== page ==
Sharp v. StateAnnotate this Case
495 S.W.2d 906 (1973)
Jim SHARP, Appellant, v. The STATE of Texas, Appellee.
Court of Criminal Appeals of Texas.
May 30, 1973.
Rehearing Denied June 27, 1973.
Mike Aranson and Tony Kaufman, Dallas, for appellant.
Henry Wade, Dist. Atty., and W. T. Westmoreland, Jr., Asst. Dist. Atty., Dallas, Jim D. Vollers, State's Atty., and Robert A. Huttash, Asst. State's Atty., Austin, for the State.*907 OPINION
This appeal is from a conviction for the offense of exhibiting obscene matter. Punishment was assessed at 90 days in jail and a $1000.00 fine.
The record reflects that on August 24, 1970, a Dallas police officer entered the Paris Arts Theatre in Dallas. He purchased an admission ticket and a "membership" card for the sum of six dollars. He viewed the film being shown and made notes from which he prepared an affidavit.
On August 25, 1970, the officer, in company with an assistant district attorney, went to a district judge in Dallas and applied for a search warrant. The judge entered an order directing that the motion picture film at the Paris Arts Theatre be retained pending a hearing on a motion by the state requesting a search and seizure of the film. The sheriff was directed to go "to the exact location wherein the aforesaid obscene film is located and remain with this film until such time as the court may make a judicial determination of the obscenity thereof and prevent the secretion, moving or alteration" of the film from the premises. The order was entered at 3:25 P.M. and a hearing was set.
At approximately 5:20 P.M., on August 25, 1970, officers served the above notices, entered the theater and remained there with the film until the hearing was held on the same day at approximately 7:45 P.M. At the conclusion of the hearing the judge determined that probable cause existed for the issuance of the search warrant.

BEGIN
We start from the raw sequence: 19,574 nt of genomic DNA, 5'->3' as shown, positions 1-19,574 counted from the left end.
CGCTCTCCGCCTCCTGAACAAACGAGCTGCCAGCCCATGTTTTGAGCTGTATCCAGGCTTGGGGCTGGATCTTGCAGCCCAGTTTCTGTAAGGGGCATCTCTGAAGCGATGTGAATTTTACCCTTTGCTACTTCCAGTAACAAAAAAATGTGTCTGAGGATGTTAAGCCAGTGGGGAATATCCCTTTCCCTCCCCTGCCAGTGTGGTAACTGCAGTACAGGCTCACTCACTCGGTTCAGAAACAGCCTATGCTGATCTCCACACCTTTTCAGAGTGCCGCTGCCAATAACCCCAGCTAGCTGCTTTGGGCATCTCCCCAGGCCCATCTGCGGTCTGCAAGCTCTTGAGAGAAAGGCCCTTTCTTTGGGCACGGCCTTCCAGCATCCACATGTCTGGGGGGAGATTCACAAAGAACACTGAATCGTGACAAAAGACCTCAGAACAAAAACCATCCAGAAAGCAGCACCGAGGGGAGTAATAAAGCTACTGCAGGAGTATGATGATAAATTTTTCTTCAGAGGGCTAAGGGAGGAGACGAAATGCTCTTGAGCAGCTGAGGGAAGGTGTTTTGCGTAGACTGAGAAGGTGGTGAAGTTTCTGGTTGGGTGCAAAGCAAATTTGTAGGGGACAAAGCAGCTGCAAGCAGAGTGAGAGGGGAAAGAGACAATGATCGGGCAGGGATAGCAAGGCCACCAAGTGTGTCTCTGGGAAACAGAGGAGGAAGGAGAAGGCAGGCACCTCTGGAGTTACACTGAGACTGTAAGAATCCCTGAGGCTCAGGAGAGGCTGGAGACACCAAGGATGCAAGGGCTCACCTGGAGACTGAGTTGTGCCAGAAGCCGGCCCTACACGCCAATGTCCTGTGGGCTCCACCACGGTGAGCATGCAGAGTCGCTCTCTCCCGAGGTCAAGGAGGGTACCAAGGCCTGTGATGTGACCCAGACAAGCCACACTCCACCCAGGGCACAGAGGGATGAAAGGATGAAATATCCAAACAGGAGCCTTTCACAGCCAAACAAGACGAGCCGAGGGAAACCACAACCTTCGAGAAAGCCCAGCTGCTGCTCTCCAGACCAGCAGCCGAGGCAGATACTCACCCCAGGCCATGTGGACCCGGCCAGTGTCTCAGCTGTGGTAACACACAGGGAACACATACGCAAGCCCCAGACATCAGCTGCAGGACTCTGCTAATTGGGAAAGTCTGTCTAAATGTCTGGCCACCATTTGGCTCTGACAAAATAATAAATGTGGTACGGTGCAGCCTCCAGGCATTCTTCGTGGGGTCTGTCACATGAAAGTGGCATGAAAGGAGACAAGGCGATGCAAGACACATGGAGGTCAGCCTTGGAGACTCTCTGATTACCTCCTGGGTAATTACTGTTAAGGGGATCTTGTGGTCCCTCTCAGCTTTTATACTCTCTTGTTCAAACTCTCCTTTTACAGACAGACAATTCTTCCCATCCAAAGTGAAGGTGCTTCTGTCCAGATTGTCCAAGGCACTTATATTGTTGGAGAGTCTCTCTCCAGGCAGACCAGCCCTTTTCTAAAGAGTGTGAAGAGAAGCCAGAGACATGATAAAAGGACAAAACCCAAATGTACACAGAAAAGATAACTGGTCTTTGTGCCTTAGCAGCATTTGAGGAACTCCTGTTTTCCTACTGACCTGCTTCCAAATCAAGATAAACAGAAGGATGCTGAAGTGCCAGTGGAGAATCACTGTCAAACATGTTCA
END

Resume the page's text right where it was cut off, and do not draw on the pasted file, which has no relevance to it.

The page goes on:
Appellant challenges the sufficiency of the evidence on the ground that the state offered no expert testimony that the film was obscene. He argues that the state's primary opinion witness, Forrest Smith (former member and present chairman of the Dallas Movie Classification Board) did not qualify as an expert.
The film, which the jury viewed and found to be obscene, is before us for review. It depicts nothing but a sequential representation of explicit sexual acts, primarily acts of sexual intercourse and oral sodomy between human beings of the same and different sexes. No ideas are presented nor is there an attempt to present ideas. The film shows nothing but isolated acts of sexual conduct and clearly demonstrates that its sole object is the commercial exploitation of the prurient interest of those persons who paid to view it. The film has no plot and no development of characters. In short, the film is hard core pornography, unfettered by any pretense of being anything else.
The burden on the state in such a case is to show (1) that the dominant theme of the material taken as a whole appeals to the prurient interest in sex; (2) that the material is patently offensive because it affronts contemporary community standards relating to the description or representations of sexual matters; and (3) that the material is utterly without redeeming social value. West v. State, Tex.Cr.App., 489 S.W.2d 597. See also A Book Named "John Cleland's Memoirs of a Woman of Pleasure" v. Attorney General of Massachusetts, 383 U.S. 413, 86 S. Ct. 975, 16 L. Ed. 2d 1 (1966); Roth v. United States, 354 U.S. 476, 77 S. Ct. 1304, 1 L. Ed. 2d 1498.